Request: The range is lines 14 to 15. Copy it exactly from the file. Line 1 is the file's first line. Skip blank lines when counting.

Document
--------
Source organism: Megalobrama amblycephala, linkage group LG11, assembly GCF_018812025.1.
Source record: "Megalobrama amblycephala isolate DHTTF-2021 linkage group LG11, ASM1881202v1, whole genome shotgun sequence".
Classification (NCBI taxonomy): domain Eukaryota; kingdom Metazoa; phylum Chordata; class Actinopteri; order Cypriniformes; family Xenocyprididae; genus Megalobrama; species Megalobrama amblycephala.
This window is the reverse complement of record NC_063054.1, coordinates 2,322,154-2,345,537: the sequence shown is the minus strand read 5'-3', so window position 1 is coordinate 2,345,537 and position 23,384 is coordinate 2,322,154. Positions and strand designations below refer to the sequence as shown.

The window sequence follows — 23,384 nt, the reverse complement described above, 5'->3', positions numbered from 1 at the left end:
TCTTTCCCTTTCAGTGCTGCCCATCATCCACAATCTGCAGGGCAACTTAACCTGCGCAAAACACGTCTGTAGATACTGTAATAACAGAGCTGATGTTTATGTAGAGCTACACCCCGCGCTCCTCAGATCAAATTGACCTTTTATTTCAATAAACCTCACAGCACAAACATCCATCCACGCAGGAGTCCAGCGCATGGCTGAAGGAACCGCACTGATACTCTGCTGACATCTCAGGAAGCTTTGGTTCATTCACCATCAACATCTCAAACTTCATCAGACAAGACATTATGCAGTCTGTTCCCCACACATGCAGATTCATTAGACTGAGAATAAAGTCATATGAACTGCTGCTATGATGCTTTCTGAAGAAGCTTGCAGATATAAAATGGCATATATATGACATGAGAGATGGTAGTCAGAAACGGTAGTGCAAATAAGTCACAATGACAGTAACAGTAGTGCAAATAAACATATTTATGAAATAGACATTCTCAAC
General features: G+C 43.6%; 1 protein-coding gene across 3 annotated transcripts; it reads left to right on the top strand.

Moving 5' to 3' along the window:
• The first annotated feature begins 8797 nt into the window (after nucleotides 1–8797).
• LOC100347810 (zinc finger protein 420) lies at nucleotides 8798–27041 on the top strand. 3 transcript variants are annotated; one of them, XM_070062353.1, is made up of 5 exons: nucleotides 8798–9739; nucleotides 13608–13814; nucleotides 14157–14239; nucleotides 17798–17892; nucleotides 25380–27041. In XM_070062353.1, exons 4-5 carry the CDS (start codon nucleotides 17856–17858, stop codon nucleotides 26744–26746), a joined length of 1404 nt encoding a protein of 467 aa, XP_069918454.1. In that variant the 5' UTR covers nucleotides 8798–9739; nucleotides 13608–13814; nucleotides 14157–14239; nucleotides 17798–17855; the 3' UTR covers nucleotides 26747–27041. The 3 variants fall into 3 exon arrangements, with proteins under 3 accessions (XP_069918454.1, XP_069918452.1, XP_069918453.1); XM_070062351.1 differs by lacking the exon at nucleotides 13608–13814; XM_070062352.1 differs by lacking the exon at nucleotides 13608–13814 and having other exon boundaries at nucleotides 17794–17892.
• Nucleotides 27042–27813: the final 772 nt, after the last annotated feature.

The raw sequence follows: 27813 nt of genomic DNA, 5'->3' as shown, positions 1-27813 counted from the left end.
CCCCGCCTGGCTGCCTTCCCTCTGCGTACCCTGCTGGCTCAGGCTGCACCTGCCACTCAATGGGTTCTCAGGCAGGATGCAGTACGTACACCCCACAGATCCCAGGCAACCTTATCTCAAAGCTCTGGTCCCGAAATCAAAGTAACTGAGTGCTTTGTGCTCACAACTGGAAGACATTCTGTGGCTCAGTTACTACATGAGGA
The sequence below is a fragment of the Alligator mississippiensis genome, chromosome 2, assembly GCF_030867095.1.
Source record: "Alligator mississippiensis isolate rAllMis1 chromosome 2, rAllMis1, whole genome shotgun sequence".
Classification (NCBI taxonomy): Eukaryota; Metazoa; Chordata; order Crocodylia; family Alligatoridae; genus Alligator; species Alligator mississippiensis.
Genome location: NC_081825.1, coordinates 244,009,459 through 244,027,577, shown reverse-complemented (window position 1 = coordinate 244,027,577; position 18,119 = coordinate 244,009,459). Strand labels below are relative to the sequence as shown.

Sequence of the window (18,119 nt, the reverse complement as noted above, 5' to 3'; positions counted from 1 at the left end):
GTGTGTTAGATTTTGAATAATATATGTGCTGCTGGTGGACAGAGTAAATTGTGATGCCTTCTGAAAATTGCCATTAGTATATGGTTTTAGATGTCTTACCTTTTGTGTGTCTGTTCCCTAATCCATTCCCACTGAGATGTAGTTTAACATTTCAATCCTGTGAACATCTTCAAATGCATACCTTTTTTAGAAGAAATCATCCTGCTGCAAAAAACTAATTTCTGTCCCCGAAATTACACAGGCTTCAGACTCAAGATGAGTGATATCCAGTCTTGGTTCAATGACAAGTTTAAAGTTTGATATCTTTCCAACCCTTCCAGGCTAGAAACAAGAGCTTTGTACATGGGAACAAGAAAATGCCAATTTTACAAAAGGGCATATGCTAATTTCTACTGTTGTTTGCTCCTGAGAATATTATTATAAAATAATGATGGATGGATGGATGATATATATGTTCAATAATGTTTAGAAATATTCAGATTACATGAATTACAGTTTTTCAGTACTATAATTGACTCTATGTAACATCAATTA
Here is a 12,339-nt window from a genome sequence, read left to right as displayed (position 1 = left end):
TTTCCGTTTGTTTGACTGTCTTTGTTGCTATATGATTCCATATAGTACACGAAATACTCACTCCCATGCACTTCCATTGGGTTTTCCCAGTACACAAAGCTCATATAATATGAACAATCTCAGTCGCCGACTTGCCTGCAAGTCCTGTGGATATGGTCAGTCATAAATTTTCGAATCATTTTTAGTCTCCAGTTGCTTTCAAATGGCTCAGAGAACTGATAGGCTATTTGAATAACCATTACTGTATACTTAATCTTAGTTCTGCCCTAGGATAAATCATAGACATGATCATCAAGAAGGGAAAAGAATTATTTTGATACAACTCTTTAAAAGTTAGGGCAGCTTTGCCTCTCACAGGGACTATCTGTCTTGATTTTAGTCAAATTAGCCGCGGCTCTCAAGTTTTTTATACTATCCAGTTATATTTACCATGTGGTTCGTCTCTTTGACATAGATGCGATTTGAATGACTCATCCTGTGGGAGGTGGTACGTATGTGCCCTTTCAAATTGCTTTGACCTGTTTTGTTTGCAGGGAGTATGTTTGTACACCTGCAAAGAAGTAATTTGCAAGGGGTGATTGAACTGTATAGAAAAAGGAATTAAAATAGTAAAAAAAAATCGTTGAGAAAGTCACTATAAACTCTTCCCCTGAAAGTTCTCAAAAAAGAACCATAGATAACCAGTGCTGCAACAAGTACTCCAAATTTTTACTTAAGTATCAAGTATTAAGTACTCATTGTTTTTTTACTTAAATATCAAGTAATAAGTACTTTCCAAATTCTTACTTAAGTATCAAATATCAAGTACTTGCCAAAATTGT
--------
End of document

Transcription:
The sequence below is a fragment of the Alligator mississippiensis genome, chromosome 2, assembly GCF_030867095.1.
Source record: "Alligator mississippiensis isolate rAllMis1 chromosome 2, rAllMis1, whole genome shotgun sequence".